Who are the agent blacks? I count myself in this group. We are the ones who went to what were formerly Model C schools after the election of Nelson Mandela as the first democratic president of South Africa. These schools only offered English and Afrikaans, and some an African language, but the African languages were never given the same status as English or Afrikaans.
So we decided to study Afrikaans instead of our languages. It is no wonder then that some schools have decided to drop teaching Xhosa and Zulu even though Xhosa and Zulu are the two most spoken languages in the country. We can’t blame the white man for this one. We have to blame ourselves and our government for allowing it to happen. It is shameful. Can you imagine England deciding not to teach English anymore? We have shortchanged ourselves.
We need to save our languages. Mother tongue languages have to be compulsory in schools. We shouldn’t even be debating this.
May 10, 2013 § 2 Comments
Extract from my book, In My Arrogant Opinion
The very first sound I ever made was neither in Xhosa nor English; it was that universal wail all babies make. I cried, at least that’s what I imagine happened. Maybe I cried because I was naked and was feeling a little embarrassed. Or was it because I was aware of how small my penis was and my hands were too short, and my muscles too weak, for me to stretch my hands to hide it? I will never remember. It could be argued that I suffered a premature onslaught of Alzheimer’s, but it’s something all babies share – forgetting where they come from. No memory of their history …
It was a dark and stormy night in April when I was born. I’m not joking. I was born in a hut in the house of my grandfather, Alfred Kaiser Boyce, uSnama, Rhadu, Somadoda, amalandelwa yintombi ithindizeke nobaawunankomo! (S’nama, Rhadu, Somadoda, the ones who get followed by girls saying, ‘marry me even if you have no cows!’). You will be excused for thinking that Alfred Kaiser Boyce was a white man. He was not; he was as Xhosa as they come.
I was born in the small rural village of Dutyini just outside the small town of Mount Ayliff in the Transkei. My grandfather was married to Marhadebe, Victoria Boyce. The story of how they got married is as romantic as any one I have heard. Xhosa men back then were not known for their romance, not that they are now. However, I imagine I am, rather (Hello, ladies). Perhaps I should tell the story of how they got married, very briefly.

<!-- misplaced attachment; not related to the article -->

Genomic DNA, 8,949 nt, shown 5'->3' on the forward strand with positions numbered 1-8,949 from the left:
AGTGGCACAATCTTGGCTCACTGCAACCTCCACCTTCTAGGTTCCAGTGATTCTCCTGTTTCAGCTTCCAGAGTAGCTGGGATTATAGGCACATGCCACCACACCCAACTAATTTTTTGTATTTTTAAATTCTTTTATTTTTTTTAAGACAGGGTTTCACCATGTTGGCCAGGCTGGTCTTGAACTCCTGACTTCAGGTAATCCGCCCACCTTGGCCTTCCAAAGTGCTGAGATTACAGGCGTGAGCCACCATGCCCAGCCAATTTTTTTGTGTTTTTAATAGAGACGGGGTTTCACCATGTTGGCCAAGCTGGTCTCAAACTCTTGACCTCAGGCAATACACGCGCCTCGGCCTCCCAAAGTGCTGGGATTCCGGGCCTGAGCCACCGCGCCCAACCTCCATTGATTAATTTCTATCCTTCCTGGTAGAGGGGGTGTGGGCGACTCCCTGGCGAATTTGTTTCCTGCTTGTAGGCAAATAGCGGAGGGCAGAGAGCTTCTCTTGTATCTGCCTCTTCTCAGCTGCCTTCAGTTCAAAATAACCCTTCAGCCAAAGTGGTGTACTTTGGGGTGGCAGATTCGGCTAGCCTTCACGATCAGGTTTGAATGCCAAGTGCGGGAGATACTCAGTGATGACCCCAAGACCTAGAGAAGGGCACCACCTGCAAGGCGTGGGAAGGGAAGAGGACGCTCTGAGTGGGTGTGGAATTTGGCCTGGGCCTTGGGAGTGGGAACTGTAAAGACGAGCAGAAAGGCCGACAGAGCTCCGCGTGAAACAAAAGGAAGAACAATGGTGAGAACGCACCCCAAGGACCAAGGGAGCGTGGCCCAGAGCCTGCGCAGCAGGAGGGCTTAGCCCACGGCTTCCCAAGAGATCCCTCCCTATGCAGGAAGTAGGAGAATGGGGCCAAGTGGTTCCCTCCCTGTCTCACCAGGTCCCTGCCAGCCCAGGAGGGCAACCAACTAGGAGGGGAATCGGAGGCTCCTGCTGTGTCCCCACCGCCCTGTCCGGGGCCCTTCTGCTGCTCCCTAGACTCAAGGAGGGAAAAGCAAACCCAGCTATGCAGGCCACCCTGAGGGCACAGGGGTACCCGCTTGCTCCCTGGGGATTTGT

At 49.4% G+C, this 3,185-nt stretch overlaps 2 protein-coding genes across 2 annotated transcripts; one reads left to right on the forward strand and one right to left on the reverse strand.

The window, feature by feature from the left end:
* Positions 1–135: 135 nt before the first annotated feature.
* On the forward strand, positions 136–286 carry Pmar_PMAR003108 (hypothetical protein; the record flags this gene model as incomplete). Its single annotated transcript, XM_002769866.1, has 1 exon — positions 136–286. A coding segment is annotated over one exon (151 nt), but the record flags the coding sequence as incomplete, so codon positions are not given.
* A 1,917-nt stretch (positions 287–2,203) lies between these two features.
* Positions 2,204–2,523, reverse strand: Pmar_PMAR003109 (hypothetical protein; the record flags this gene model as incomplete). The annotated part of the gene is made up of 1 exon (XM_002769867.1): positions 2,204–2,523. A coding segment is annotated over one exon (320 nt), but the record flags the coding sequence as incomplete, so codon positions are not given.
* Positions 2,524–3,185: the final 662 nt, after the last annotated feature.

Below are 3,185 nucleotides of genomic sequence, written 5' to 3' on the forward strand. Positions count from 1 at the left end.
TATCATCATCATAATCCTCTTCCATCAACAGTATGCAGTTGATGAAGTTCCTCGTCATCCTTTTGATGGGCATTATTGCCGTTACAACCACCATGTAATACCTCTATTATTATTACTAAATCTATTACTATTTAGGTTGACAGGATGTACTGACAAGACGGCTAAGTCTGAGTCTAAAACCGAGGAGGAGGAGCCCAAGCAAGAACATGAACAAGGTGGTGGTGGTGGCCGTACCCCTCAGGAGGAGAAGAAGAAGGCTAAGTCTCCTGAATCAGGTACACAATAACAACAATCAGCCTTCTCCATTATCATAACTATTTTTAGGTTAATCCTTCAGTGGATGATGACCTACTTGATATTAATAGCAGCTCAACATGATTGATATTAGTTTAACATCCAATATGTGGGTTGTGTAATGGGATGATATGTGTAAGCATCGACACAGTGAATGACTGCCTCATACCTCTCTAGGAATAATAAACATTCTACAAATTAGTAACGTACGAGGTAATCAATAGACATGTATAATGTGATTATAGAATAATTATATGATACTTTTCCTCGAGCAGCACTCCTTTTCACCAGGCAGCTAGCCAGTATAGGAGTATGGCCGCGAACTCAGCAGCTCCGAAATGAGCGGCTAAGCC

Before they got married, my grandfather (Kaiser or K as he was called by everyone in the village) and grandmother had been dating. Kaiser was very popular with the ladies because of his looks, charm, wit and his above-average education. Unlike many young black men in his time, he had gone all the way to Grade 8. A major achievement.
My grandmother, Victoria Mthimkhulu, wasn’t known as the best-looking woman around. But she had the most incredible sprit of any human being I have ever met. My grandfather had four sisters. As anyone with many sisters will know, they always have an opinion about any woman you decide you like. They could never understand his fixation on my grandmother. According to them, he was far superior to her in looks. They even called her ugly. He would respond by saying, ‘Ifigure yakhe!’ (‘What a fine figure she has!’).
He was also taken with her conservatism, politeness, steadfastness, Christian poise and the fact that she could read and write, something uncommon for women in her village at the time. I’ll never forget that when some white came to our distant village once, my grandfather was away and there was only one person who could speak to that person — my grandmother. I was too young and my English nonexistent, so I have no clue what they talked about.
My grandfather didn’t have much money so he wasn’t able to pay her lobola (dowry) right away. While he was chilling, some other fellow, a rich man in the area, paid lobola for my grandmother. Custom dictated then that if your parents had an agreement with another girl’s parents, you were supposed to marry that person, even though you had never dated. It was effectively an arranged marriage. And so it was that my grandmother was married to another man.